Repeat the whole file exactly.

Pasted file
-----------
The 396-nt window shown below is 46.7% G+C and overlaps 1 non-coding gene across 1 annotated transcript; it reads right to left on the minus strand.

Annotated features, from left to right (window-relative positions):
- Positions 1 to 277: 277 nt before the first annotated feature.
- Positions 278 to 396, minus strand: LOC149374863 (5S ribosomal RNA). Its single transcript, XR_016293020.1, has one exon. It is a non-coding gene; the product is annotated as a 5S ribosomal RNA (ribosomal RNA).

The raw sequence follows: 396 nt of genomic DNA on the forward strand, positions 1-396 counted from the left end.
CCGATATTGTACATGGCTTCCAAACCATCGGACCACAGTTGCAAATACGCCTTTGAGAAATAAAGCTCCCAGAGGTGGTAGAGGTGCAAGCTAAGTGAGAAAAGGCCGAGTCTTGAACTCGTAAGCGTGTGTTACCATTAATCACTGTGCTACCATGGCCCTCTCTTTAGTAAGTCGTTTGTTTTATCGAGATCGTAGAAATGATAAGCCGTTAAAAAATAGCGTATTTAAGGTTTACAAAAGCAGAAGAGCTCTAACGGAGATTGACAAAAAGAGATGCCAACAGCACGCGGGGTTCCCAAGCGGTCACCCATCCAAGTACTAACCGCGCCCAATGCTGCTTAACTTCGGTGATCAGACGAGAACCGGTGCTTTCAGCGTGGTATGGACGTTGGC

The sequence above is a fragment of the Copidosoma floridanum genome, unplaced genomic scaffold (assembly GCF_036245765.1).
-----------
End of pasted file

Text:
The 396-nt window shown below is 46.7% G+C and overlaps 1 non-coding gene across 1 annotated transcript; it reads right to left on the minus strand.

Annotated features, from left to right (window-relative positions):
- Positions 1 to 277: 277 nt before the first annotated feature.
- Positions 278 to 396, minus strand: LOC149374863 (5S ribosomal RNA). Its single transcript, XR_016293020.1, has one exon. It is a non-coding gene; the product is annotated as a 5S ribosomal RNA (ribosomal RNA).

The raw sequence follows: 396 nt of genomic DNA on the forward strand, positions 1-396 counted from the left end.
CCGATATTGTACATGGCTTCCAAACCATCGGACCACAGTTGCAAATACGCCTTTGAGAAATAAAGCTCCCAGAGGTGGTAGAGGTGCAAGCTAAGTGAGAAAAGGCCGAGTCTTGAACTCGTAAGCGTGTGTTACCATTAATCACTGTGCTACCATGGCCCTCTCTTTAGTAAGTCGTTTGTTTTATCGAGATCGTAGAAATGATAAGCCGTTAAAAAATAGCGTATTTAAGGTTTACAAAAGCAGAAGAGCTCTAACGGAGATTGACAAAAAGAGATGCCAACAGCACGCGGGGTTCCCAAGCGGTCACCCATCCAAGTACTAACCGCGCCCAATGCTGCTTAACTTCGGTGATCAGACGAGAACCGGTGCTTTCAGCGTGGTATGGACGTTGGC

The sequence above is a fragment of the Copidosoma floridanum genome, unplaced genomic scaffold (assembly GCF_036245765.1).